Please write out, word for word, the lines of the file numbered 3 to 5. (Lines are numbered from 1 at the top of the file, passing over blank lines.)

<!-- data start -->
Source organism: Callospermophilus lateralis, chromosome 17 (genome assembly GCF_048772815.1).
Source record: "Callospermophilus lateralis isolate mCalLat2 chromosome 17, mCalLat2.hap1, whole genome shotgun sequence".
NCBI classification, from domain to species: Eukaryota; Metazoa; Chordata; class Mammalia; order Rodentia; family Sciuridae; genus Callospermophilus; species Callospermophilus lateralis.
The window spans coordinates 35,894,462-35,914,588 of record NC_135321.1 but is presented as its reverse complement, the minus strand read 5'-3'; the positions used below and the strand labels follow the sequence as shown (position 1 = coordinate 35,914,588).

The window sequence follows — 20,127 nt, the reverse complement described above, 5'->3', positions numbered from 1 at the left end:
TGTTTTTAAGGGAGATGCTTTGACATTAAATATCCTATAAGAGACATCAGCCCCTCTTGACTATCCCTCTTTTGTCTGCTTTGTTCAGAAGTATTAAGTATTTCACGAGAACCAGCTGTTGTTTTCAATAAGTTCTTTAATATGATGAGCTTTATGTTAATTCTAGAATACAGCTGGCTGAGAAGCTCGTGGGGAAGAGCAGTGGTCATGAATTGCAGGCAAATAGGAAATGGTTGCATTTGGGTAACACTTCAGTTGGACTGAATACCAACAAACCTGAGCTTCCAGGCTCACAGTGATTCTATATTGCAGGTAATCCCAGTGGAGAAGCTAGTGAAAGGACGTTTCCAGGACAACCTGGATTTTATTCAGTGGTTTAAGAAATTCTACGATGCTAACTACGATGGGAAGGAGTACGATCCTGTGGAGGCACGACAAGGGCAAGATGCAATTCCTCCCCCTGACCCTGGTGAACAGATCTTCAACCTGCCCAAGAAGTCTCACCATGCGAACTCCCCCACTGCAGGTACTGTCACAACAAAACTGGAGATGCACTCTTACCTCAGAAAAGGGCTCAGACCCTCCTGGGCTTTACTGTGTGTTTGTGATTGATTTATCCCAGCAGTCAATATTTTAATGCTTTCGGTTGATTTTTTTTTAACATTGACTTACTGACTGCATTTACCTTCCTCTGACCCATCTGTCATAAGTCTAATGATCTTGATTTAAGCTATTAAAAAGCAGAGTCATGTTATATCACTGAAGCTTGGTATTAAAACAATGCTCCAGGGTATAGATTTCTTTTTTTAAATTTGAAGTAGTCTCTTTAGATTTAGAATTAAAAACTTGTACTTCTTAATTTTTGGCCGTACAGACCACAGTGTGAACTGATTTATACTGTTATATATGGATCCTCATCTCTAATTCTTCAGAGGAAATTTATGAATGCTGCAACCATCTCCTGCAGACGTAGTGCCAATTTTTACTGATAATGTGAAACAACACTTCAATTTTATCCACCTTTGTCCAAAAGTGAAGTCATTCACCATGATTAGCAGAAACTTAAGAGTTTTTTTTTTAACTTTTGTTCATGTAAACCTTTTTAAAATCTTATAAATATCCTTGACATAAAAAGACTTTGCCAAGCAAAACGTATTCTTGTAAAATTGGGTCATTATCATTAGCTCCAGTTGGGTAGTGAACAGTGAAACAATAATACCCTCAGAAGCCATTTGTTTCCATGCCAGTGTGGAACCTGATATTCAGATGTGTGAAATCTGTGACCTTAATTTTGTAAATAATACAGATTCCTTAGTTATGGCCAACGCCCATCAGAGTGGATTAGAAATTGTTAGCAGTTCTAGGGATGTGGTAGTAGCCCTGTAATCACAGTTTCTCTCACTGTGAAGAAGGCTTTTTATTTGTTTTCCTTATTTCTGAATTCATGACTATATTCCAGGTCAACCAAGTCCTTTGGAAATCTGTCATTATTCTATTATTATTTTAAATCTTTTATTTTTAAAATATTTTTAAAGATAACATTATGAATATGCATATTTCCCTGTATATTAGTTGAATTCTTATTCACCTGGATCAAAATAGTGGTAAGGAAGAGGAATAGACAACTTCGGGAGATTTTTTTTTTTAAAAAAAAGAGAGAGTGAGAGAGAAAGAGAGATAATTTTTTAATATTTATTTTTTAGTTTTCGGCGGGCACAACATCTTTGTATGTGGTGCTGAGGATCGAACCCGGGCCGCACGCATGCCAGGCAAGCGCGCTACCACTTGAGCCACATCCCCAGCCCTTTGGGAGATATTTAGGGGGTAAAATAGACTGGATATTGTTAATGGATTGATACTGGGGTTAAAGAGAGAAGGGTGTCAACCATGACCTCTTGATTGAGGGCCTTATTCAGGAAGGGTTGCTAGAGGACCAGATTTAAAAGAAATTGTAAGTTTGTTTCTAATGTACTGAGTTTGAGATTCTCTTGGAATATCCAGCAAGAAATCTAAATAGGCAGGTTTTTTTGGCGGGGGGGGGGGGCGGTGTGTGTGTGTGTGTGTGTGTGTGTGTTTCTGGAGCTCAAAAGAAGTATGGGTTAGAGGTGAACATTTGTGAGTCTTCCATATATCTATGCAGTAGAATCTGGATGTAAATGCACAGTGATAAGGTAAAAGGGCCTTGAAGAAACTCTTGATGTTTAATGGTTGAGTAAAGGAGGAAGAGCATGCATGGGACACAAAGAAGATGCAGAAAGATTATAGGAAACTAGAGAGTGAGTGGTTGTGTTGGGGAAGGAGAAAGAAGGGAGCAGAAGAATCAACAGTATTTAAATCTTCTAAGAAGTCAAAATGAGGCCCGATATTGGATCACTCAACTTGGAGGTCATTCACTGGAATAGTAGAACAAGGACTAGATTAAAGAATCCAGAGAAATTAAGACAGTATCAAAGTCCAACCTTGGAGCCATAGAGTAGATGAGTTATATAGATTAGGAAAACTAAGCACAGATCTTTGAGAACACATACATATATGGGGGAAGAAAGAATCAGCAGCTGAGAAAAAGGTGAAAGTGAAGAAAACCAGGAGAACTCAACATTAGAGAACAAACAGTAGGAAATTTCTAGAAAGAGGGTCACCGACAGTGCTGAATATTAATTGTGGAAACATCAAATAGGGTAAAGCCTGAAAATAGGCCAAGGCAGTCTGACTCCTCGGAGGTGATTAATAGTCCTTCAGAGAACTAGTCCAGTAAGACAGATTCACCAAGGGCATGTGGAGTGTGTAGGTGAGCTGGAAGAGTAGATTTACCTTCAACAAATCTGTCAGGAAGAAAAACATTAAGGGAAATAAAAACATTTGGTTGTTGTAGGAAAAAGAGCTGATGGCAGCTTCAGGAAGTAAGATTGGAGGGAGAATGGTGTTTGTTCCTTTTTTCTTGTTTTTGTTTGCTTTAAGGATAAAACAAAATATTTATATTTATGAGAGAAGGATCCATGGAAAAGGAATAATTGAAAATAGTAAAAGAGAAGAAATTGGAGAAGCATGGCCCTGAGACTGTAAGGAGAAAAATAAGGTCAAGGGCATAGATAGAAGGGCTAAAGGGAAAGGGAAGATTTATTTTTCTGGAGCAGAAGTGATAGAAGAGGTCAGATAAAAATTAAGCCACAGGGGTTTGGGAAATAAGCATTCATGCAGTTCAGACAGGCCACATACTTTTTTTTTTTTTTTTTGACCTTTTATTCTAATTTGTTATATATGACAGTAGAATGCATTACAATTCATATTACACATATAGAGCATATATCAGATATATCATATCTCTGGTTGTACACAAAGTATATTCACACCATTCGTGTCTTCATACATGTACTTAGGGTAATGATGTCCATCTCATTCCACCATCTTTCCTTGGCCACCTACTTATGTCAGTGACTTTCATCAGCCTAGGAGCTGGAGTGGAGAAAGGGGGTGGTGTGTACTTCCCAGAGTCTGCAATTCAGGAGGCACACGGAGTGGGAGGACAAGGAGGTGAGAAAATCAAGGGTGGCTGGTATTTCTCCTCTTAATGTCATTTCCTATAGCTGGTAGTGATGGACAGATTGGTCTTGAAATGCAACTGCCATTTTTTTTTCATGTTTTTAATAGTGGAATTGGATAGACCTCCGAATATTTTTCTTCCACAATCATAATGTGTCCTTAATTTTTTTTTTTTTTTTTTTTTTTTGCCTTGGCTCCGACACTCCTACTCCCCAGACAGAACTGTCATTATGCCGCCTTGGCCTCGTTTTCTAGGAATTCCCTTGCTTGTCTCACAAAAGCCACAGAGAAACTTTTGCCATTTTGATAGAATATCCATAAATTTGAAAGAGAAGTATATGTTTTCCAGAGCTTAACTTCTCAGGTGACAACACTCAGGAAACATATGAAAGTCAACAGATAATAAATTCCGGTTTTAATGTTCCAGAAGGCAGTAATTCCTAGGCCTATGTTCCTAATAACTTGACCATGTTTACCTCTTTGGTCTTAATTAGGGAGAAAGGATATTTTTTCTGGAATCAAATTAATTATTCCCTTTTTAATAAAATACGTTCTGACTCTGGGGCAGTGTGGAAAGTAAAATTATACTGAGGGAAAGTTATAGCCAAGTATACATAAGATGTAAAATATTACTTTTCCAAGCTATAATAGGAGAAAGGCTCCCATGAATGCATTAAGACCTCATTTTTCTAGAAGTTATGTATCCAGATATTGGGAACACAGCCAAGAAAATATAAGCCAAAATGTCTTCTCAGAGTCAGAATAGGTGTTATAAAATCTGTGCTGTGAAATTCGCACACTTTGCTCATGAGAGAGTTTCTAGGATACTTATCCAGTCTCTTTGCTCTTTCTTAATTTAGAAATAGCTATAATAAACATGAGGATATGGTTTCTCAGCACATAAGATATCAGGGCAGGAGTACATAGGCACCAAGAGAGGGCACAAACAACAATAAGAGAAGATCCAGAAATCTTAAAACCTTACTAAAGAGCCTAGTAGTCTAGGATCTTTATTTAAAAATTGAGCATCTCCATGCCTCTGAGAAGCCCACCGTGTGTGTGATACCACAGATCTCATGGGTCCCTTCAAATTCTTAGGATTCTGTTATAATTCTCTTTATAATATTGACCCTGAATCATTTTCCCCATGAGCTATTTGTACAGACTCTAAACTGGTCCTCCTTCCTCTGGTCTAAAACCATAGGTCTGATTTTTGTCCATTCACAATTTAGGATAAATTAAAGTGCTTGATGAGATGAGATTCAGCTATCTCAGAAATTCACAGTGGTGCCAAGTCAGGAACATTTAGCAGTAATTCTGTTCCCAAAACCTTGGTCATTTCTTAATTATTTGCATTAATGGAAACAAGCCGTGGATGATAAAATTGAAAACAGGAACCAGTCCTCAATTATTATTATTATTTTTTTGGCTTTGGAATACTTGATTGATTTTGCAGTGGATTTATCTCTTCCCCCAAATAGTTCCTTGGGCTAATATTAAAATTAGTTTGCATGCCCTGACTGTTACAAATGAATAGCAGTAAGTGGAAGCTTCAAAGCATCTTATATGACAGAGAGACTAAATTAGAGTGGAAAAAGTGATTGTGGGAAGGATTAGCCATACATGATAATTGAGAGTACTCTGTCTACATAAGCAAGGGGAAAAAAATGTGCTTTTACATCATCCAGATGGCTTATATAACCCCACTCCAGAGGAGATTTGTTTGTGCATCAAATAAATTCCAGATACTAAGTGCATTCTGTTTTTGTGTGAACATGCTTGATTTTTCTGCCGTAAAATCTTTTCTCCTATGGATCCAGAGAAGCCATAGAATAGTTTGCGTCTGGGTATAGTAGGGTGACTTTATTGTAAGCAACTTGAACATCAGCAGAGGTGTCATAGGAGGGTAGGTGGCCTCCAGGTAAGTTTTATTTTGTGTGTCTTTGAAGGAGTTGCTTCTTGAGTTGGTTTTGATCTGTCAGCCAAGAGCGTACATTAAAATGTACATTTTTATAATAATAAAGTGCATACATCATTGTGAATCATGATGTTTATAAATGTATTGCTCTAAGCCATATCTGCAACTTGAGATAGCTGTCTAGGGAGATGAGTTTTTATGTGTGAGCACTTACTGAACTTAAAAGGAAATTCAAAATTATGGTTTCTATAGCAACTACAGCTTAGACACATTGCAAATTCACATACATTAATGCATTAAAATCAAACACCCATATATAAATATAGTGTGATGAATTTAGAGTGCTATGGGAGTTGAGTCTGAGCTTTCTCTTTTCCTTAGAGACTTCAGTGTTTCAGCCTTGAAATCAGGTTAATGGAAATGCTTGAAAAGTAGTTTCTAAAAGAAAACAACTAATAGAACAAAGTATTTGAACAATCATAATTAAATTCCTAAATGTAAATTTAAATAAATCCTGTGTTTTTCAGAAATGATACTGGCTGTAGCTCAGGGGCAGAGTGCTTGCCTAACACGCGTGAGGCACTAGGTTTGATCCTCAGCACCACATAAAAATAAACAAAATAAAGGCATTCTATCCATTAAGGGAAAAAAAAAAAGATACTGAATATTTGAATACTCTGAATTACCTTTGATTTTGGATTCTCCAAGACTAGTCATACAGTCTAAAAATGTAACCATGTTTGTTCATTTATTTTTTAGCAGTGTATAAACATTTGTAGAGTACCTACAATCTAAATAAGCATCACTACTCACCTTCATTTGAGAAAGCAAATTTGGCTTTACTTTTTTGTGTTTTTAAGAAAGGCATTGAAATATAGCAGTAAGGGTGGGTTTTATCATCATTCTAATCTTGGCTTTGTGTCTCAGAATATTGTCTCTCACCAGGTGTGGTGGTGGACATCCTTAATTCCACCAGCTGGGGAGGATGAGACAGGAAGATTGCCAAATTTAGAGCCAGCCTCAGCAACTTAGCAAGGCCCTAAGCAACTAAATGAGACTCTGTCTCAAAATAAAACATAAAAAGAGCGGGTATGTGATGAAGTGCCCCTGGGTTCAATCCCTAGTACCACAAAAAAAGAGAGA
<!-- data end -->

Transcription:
NCBI classification, from domain to species: Eukaryota; Metazoa; Chordata; class Mammalia; order Rodentia; family Sciuridae; genus Callospermophilus; species Callospermophilus lateralis.
The window spans coordinates 35,894,462-35,914,588 of record NC_135321.1 but is presented as its reverse complement, the minus strand read 5'-3'; the positions used below and the strand labels follow the sequence as shown (position 1 = coordinate 35,914,588).

The window sequence follows — 20,127 nt, the reverse complement described above, 5'->3', positions numbered from 1 at the left end: